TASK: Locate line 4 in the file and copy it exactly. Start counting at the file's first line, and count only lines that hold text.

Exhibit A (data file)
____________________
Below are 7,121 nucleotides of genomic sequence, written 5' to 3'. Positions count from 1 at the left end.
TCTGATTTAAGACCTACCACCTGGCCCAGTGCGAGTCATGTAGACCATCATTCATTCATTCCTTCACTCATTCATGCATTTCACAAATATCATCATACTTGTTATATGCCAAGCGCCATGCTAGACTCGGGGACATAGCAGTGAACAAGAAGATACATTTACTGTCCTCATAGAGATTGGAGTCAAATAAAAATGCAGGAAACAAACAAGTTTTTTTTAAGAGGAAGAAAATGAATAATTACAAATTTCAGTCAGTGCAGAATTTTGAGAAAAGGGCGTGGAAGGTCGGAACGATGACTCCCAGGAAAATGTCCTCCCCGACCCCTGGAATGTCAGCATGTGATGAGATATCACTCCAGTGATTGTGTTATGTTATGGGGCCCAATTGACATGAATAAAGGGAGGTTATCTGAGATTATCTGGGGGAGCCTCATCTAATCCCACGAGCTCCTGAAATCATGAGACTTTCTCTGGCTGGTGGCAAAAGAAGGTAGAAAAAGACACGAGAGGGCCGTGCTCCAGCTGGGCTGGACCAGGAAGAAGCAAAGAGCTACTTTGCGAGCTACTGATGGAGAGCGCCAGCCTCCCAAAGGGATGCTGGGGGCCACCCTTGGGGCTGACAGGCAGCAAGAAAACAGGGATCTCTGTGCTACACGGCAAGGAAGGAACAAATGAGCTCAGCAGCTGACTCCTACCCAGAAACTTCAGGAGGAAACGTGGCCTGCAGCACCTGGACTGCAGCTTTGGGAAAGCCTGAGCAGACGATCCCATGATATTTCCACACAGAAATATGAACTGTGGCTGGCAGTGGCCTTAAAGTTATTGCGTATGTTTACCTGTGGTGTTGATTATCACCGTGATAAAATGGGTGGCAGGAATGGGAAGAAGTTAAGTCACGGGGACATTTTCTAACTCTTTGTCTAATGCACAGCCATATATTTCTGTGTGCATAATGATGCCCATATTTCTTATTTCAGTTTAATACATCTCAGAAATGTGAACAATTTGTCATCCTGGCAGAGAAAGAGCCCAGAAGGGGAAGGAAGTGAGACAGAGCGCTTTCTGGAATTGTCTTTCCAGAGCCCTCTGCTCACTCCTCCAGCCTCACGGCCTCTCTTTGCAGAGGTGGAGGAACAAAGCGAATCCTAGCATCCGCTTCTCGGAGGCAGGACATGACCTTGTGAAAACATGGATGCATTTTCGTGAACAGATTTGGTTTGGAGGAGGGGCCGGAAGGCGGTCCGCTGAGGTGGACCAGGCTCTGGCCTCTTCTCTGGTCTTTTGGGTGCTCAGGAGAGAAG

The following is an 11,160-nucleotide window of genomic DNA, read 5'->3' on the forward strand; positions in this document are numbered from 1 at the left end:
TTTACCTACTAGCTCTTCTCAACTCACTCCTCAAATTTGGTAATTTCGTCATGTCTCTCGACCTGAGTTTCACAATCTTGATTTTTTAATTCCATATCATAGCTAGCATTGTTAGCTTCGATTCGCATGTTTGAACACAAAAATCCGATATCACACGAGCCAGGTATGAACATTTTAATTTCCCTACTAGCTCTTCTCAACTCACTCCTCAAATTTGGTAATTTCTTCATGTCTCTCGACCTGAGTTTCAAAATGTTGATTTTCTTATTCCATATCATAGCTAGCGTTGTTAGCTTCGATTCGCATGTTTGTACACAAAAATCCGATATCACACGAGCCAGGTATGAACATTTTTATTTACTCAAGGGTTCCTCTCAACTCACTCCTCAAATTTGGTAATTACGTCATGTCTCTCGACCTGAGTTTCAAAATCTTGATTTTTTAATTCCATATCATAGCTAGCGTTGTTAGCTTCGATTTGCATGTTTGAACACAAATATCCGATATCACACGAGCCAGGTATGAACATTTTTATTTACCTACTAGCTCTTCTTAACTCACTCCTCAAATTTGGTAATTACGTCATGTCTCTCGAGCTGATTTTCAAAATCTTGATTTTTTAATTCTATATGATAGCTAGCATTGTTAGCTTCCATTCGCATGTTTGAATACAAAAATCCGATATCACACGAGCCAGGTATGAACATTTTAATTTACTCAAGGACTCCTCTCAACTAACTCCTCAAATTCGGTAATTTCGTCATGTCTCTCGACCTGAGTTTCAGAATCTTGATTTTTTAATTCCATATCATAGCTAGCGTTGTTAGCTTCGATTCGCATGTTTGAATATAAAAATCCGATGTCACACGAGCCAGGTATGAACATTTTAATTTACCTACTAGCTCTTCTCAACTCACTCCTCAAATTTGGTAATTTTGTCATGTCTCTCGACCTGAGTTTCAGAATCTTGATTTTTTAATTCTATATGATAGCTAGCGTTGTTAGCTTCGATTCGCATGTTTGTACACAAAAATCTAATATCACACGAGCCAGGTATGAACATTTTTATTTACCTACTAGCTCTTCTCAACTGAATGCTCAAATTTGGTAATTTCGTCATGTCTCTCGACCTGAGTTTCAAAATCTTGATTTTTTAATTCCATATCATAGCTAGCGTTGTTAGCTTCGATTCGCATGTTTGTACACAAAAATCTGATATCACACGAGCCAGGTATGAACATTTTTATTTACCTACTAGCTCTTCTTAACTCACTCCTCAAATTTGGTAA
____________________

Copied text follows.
TTTACCTACTAGCTCTTCTCAACTCACTCCTCAAATTTGGTAATTTCGTCATGTCTCTCGACCTGAGTTTCACAATCTTGATTTTTTAATTCCATATCATAGCTAGCATTGTTAGCTTCGATTCGCATGTTTGAACACAAAAATCCGATATCACACGAGCCAGGTATGAACATTTTAATTTCCCTACTAGCTCTTCTCAACTCACTCCTCAAATTTGGTAATTTCTTCATGTCTCTCGACCTGAGTTTCAAAATGTTGATTTTCTTATTCCATATCATAGCTAGCGTTGTTAGCTTCGATTCGCATGTTTGTACACAAAAATCCGATATCACACGAGCCAGGTATGAACATTTTTATTTACTCAAGGGTTCCTCTCAACTCACTCCTCAAATTTGGTAATTACGTCATGTCTCTCGACCTGAGTTTCAAAATCTTGATTTTTTAATTCCATATCATAGCTAGCGTTGTTAGCTTCGATTTGCATGTTTGAACACAAATATCCGATATCACACGAGCCAGGTATGAACATTTTTATTTACCTACTAGCTCTTCTTAACTCACTCCTCAAATTTGGTAATTACGTCATGTCTCTCGAGCTGATTTTCAAAATCTTGATTTTTTAATTCTATATGATAGCTAGCATTGTTAGCTTCCATTCGCATGTTTGAATACAAAAATCCGATATCACACGAGCCAGGTATGAACATTTTAATTTACTCAAGGACTCCTCTCAACTAACTCCTCAAATTCGGTAATTTCGTCATGTCTCTCGACCTGAGTTTCAGAATCTTGATTTTTTAATTCCATATCATAGCTAGCGTTGTTAGCTTCGATTCGCATGTTTGAATATAAAAATCCGATGTCACACGAGCCAGGTATGAACATTTTAATTTACCTACTAGCTCTTCTCAACTCACTCCTCAAATTTGGTAATTTTGTCATGTCTCTCGACCTGAGTTTCAGAATCTTGATTTTTTAATTCTATATGATAGCTAGCGTTGTTAGCTTCGATTCGCATGTTTGTACACAAAAATCTAATATCACACGAGCCAGGTATGAACATTTTTATTTACCTACTAGCTCTTCTCAACTGAATGCTCAAATTTGGTAATTTCGTCATGTCTCTCGACCTGAGTTTCAAAATCTTGATTTTTTAATTCCATATCATAGCTAGCGTTGTTAGCTTCGATTCGCATGTTTGTACACAAAAATCTGATATCACACGAGCCAGGTATGAACATTTTTATTTACCTACTAGCTCTTCTTAACTCACTCCTCAAATTTGGTAA